Acoustic Neuroma - Causes

What are the causes of an acoustic neuroma?

An acoustic neuroma is a rare type of growth (tumour) in the brain. It is not cancerous and so is called a benign tumour. Acoustic neuromas grow from a type of cell called a Schwann cell. These cells cover the nerve cells in the body. This is why the tumour is also called a vestibular schwannoma.

The tumour grows along a nerve in the brain (these nerves are called cranial nerves) that is called the acoustic or vestibulocochlear nerve. This nerve controls your sense of hearing and also your balance. Therefore acoustic neuromas are sometimes called vestibular schwannomas.

Acoustic neuromas tend to grow very slowly and they don't spread to distant parts of the body. Sometimes they are too small to cause any problems or symptoms. Bigger acoustic neuromas can interfere with how the vestibulocochlear nerve works and so causes symptoms.

For most people with an acoustic neuroma, the cause is not known. About 7 out of every 100 acoustic neuromas are caused by a condition called neurofibromatosis type 2 (NF2). NF2 is a rare genetic disorder that causes benign tumours of the nervous system. It affects about 1 in 25,000 people.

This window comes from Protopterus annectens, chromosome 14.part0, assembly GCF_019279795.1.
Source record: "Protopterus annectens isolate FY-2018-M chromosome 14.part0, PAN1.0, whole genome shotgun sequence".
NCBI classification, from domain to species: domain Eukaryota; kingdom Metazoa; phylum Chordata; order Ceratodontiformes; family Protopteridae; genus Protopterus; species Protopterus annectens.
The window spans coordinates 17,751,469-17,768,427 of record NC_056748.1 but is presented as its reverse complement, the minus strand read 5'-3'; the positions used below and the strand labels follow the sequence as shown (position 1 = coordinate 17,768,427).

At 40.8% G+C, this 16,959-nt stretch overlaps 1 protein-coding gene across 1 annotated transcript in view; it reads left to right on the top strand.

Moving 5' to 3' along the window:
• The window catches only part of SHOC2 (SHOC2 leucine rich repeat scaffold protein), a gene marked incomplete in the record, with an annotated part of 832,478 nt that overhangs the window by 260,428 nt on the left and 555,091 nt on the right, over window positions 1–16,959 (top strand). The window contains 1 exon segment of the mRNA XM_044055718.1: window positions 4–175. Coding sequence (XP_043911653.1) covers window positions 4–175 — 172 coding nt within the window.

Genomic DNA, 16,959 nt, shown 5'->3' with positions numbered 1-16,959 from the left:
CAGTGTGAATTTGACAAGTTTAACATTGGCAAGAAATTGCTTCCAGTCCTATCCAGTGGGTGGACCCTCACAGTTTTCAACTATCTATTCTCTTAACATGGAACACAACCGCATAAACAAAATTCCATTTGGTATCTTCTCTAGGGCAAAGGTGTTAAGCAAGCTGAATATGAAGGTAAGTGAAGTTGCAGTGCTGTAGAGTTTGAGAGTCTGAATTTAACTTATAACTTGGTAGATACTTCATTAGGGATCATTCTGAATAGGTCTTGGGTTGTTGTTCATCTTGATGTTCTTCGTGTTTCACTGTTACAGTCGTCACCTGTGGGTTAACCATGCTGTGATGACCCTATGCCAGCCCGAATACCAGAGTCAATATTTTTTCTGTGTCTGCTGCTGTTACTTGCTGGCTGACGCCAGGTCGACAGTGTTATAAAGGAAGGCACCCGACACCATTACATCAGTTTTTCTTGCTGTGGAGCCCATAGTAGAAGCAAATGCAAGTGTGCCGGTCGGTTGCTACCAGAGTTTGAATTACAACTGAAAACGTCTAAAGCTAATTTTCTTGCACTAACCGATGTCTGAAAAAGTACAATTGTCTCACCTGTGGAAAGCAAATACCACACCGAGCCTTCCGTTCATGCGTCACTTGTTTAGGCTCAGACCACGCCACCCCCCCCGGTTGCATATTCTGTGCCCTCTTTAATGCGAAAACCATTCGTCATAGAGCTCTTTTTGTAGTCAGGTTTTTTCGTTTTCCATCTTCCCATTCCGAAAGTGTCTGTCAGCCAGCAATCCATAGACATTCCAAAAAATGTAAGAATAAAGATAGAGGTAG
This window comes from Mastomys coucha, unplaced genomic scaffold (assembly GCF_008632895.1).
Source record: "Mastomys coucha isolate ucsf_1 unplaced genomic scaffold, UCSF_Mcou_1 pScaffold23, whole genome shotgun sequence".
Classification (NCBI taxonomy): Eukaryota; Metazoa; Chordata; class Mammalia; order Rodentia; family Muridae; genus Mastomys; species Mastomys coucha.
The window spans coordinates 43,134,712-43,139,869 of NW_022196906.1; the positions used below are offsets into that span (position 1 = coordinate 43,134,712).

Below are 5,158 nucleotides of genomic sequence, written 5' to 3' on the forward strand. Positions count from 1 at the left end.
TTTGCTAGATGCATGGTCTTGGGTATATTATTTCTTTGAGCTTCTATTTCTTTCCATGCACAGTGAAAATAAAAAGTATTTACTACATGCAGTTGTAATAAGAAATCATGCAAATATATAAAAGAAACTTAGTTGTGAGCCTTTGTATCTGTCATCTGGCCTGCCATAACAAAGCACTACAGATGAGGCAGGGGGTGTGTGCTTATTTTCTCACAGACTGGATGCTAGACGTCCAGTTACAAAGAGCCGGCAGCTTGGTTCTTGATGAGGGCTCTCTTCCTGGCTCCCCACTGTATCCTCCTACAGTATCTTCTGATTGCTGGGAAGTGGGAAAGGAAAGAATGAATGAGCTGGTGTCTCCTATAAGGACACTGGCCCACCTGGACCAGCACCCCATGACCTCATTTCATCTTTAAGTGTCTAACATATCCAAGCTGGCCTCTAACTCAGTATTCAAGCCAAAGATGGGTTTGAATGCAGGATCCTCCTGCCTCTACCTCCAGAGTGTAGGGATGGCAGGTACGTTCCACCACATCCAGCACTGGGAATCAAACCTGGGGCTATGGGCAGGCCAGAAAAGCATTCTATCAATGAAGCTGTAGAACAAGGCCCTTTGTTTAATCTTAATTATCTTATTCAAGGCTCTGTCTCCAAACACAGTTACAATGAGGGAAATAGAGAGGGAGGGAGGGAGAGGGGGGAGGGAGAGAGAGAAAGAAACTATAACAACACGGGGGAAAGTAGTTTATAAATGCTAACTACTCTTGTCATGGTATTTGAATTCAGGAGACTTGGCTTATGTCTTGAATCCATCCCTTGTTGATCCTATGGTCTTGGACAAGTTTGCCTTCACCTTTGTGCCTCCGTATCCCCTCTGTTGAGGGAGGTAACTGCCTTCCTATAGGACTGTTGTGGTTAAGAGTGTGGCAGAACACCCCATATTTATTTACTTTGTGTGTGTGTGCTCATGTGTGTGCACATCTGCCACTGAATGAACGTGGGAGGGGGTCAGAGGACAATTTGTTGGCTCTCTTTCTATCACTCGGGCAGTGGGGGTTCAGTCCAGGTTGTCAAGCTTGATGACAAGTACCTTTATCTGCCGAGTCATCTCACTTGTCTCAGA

Almost everyone with NF2 develops an acoustic neuroma on both nerves for hearing (acoustic nerves) - ie there is a tumour on the nerves on both sides of the head (bilateral). People with an acoustic neuroma but who don't have NF2 usually only develop a tumour on one side (unilateral). People with NF2 can also develop benign tumours on the spinal cord and the coverings (membranes) that surround the brain.

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Author:
Dr Colin Tidy
Peer Reviewer:
Dr Helen Huins
Document ID:
13578 (v4)
Last Checked:
15 July 2017
Next Review:
14 July 2020

Disclaimer: This article is for information only and should not be used for the diagnosis or treatment of medical conditions. Patient Platform Limited has used all reasonable care in compiling the information but make no warranty as to its accuracy. Consult a doctor or other health care professional for diagnosis and treatment of medical conditions. For details see our conditions.